Some women cross-dressed and lived as men. They may be regarded by some as transgendered rather than as lesbian. Unlike early male cross-dressers, who mainly wore women’s clothing in private settings, cross-dressing women often lived as men in public. They usually came to attention if they were charged with crimes like vagrancy or false pretences.
Bertha Victor/Bert Rotciv
‘Bert Rotciv’, who was arrested in Sydney for vagrancy in December 1906, was the pseudonym used by Bertha Victor of Hokitika. Dressed in men’s clothes, she was described by Truth as ‘the she-male ex-New Zealander’.1 Victor continued to cross-dress once back in New Zealand because she wanted to do men’s work.
When exposed, cross-dressing women were seen as deviants whose behaviour was outside what was normally expected of women. When reporting on Deresley Morton / Peter Stratford, a New Zealander who lived as a man in the United States, NZ Truth wrote: ‘Occasionally there emerges from the ranks of humanity a rare type of freak whose idiosyncrasies find expression in a code of behaviour and outlook that outdoes anything that is attributed to the puppets of sensational fiction. No psychological freak intrigues the public imagination more than does the man-woman, that rare specimen who occasionally draws the light of publicity on to incredible escapades.’2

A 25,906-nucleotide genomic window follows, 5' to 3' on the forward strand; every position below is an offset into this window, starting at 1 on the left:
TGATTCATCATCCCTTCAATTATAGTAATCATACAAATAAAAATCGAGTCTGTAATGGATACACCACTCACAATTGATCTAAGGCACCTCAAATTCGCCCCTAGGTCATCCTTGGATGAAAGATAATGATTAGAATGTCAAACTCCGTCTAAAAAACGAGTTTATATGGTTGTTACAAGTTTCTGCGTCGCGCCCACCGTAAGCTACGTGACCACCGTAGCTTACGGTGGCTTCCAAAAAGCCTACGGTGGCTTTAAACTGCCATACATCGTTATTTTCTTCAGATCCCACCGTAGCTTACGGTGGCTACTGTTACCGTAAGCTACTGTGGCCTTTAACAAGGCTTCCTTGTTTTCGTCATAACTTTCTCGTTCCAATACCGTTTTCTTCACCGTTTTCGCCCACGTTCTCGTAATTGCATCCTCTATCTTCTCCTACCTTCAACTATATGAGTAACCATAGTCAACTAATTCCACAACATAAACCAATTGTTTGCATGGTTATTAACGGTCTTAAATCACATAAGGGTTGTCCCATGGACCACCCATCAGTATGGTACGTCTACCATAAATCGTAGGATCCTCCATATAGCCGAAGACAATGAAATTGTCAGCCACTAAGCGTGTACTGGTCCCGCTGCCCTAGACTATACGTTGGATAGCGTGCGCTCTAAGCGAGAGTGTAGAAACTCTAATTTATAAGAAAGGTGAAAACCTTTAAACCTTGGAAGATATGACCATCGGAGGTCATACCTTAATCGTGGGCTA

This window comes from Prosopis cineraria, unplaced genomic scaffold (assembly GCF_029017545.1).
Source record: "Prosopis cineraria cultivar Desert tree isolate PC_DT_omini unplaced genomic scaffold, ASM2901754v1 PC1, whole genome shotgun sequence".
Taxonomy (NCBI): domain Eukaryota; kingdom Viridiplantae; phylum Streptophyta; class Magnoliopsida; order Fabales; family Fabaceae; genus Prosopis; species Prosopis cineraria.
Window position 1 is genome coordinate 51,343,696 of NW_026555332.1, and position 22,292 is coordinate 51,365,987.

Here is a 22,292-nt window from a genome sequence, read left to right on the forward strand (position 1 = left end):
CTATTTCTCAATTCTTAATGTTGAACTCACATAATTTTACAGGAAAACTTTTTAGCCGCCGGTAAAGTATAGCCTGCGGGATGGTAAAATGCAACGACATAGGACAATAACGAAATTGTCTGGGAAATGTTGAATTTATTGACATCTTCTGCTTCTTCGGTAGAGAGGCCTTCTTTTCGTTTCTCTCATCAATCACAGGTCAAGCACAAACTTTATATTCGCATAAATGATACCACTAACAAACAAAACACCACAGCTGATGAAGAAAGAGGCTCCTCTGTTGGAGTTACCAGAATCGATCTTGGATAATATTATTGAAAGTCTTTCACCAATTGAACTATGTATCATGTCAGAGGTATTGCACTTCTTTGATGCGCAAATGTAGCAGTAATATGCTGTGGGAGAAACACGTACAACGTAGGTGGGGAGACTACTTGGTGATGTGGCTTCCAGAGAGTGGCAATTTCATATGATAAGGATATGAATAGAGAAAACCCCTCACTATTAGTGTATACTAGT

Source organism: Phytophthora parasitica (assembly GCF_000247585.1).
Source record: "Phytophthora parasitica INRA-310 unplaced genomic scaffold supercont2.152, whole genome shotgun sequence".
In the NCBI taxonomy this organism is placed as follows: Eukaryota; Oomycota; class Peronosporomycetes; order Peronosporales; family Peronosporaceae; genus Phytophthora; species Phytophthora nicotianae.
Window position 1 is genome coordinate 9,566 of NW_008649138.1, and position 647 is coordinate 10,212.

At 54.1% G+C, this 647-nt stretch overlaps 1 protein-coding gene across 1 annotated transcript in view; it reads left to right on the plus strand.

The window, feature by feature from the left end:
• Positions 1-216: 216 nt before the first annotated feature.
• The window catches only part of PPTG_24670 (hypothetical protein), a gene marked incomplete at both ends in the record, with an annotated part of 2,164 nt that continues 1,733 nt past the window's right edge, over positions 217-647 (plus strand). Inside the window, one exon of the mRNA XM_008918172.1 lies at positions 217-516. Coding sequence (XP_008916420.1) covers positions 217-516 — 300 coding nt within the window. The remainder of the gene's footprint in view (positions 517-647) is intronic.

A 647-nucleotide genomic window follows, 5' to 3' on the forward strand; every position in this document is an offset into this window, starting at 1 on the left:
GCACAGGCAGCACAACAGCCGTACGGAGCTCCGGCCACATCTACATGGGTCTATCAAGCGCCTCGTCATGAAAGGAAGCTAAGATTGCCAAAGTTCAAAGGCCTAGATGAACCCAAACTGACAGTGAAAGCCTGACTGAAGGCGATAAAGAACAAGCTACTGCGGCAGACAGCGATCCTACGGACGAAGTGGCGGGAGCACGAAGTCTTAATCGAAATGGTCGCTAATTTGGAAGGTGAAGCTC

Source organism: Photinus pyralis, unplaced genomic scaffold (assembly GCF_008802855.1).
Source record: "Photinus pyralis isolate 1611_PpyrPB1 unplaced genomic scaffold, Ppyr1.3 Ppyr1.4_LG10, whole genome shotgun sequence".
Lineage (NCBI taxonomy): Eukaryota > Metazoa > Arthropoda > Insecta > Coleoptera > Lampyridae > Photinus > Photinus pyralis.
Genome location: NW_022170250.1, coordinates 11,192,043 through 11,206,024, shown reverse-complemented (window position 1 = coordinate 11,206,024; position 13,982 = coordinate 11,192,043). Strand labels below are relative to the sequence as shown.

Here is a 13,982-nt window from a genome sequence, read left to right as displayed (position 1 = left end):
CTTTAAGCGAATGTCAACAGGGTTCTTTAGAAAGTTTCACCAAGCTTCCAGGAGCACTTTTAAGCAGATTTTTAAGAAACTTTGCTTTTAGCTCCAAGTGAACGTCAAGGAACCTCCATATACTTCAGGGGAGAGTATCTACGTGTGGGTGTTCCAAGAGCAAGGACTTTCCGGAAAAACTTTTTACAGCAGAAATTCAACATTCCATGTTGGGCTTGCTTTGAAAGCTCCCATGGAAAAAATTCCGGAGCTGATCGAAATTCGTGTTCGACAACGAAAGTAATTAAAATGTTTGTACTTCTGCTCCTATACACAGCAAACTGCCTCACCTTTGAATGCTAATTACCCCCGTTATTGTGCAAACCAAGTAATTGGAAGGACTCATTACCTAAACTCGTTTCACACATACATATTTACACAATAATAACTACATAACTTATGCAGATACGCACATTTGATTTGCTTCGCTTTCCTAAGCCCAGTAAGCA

In 1945 ‘Mr X’ and her wife were charged with making a false statement under the Marriage Act. Mr X lived as a man, had her breasts removed, and registered as a male under the National Service Regulations for war service. Mr X’s wife knew she was female before they married and it was reported that they were happy together. The couple was ordered by the court to remain apart as a condition of a probationary sentence, and to undergo psychiatric treatment.
Cross-dressing in the 21st century
As lesbian and gay people have become more visible in the community, public cross-dressing has become more socially acceptable. In the early 21st century it was relatively common to see women wearing men’s clothing, partly because the social restrictions on women’s clothes have eased. These women may not see themselves as cross-dressing.